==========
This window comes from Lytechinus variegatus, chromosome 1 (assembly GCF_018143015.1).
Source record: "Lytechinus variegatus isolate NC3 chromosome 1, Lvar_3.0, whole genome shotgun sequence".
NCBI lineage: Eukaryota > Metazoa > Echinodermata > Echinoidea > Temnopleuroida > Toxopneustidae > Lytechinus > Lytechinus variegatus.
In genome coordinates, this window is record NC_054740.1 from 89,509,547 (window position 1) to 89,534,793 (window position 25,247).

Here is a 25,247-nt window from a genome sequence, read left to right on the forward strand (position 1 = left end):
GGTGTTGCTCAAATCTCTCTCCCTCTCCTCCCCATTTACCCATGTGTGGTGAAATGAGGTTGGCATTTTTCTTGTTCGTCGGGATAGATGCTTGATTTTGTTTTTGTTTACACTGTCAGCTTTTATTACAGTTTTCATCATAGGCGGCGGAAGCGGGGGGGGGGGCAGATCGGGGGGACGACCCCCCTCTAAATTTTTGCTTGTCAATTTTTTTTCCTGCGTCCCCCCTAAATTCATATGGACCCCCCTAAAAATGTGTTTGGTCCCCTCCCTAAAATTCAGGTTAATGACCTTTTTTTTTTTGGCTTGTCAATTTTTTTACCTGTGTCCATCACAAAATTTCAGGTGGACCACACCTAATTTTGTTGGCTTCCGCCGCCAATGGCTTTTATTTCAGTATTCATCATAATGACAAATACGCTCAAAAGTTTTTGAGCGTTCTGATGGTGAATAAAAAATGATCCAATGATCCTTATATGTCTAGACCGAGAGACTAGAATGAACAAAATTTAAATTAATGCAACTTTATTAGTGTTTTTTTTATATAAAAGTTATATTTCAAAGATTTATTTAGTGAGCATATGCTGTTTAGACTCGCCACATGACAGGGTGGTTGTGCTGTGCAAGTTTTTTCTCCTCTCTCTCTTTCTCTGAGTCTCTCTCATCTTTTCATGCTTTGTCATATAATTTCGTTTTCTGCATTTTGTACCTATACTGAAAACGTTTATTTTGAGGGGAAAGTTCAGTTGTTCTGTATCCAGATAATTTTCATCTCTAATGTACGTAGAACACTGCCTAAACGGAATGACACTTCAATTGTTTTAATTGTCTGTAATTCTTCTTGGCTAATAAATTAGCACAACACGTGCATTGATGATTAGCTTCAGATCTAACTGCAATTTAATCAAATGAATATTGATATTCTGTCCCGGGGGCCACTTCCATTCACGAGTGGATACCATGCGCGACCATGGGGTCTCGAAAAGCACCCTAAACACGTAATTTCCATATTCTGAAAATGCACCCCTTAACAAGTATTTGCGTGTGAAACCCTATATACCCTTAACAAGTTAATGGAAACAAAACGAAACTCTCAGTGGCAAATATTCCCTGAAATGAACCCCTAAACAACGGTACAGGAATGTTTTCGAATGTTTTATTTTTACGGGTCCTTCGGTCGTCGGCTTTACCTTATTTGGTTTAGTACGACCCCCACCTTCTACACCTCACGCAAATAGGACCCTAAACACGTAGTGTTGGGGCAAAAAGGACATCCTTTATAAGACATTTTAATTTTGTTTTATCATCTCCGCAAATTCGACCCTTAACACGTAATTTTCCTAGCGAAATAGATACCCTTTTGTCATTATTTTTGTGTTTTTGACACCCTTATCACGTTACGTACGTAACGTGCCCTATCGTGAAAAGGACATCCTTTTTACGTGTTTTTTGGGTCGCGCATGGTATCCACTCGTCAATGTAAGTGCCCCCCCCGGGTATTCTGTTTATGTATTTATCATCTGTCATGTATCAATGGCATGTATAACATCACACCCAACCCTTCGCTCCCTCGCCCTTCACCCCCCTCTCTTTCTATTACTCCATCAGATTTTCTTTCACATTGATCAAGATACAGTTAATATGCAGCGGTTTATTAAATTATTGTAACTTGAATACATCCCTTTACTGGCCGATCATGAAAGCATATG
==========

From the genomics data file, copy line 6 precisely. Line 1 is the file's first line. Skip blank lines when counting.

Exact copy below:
GGTGTTGCTCAAATCTCTCTCCCTCTCCTCCCCATTTACCCATGTGTGGTGAAATGAGGTTGGCATTTTTCTTGTTCGTCGGGATAGATGCTTGATTTTGTTTTTGTTTACACTGTCAGCTTTTATTACAGTTTTCATCATAGGCGGCGGAAGCGGGGGGGGGGGCAGATCGGGGGGACGACCCCCCTCTAAATTTTTGCTTGTCAATTTTTTTTCCTGCGTCCCCCCTAAATTCATATGGACCCCCCTAAAAATGTGTTTGGTCCCCTCCCTAAAATTCAGGTTAATGACCTTTTTTTTTTTGGCTTGTCAATTTTTTTACCTGTGTCCATCACAAAATTTCAGGTGGACCACACCTAATTTTGTTGGCTTCCGCCGCCAATGGCTTTTATTTCAGTATTCATCATAATGACAAATACGCTCAAAAGTTTTTGAGCGTTCTGATGGTGAATAAAAAATGATCCAATGATCCTTATATGTCTAGACCGAGAGACTAGAATGAACAAAATTTAAATTAATGCAACTTTATTAGTGTTTTTTTTATATAAAAGTTATATTTCAAAGATTTATTTAGTGAGCATATGCTGTTTAGACTCGCCACATGACAGGGTGGTTGTGCTGTGCAAGTTTTTTCTCCTCTCTCTCTTTCTCTGAGTCTCTCTCATCTTTTCATGCTTTGTCATATAATTTCGTTTTCTGCATTTTGTACCTATACTGAAAACGTTTATTTTGAGGGGAAAGTTCAGTTGTTCTGTATCCAGATAATTTTCATCTCTAATGTACGTAGAACACTGCCTAAACGGAATGACACTTCAATTGTTTTAATTGTCTGTAATTCTTCTTGGCTAATAAATTAGCACAACACGTGCATTGATGATTAGCTTCAGATCTAACTGCAATTTAATCAAATGAATATTGATATTCTGTCCCGGGGGCCACTTCCATTCACGAGTGGATACCATGCGCGACCATGGGGTCTCGAAAAGCACCCTAAACACGTAATTTCCATATTCTGAAAATGCACCCCTTAACAAGTATTTGCGTGTGAAACCCTATATACCCTTAACAAGTTAATGGAAACAAAACGAAACTCTCAGTGGCAAATATTCCCTGAAATGAACCCCTAAACAACGGTACAGGAATGTTTTCGAATGTTTTATTTTTACGGGTCCTTCGGTCGTCGGCTTTACCTTATTTGGTTTAGTACGACCCCCACCTTCTACACCTCACGCAAATAGGACCCTAAACACGTAGTGTTGGGGCAAAAAGGACATCCTTTATAAGACATTTTAATTTTGTTTTATCATCTCCGCAAATTCGACCCTTAACACGTAATTTTCCTAGCGAAATAGATACCCTTTTGTCATTATTTTTGTGTTTTTGACACCCTTATCACGTTACGTACGTAACGTGCCCTATCGTGAAAAGGACATCCTTTTTACGTGTTTTTTGGGTCGCGCATGGTATCCACTCGTCAATGTAAGTGCCCCCCCCGGGTATTCTGTTTATGTATTTATCATCTGTCATGTATCAATGGCATGTATAACATCACACCCAACCCTTCGCTCCCTCGCCCTTCACCCCCCTCTCTTTCTATTACTCCATCAGATTTTCTTTCACATTGATCAAGATACAGTTAATATGCAGCGGTTTATTAAATTATTGTAACTTGAATACATCCCTTTACTGGCCGATCATGAAAGCATATG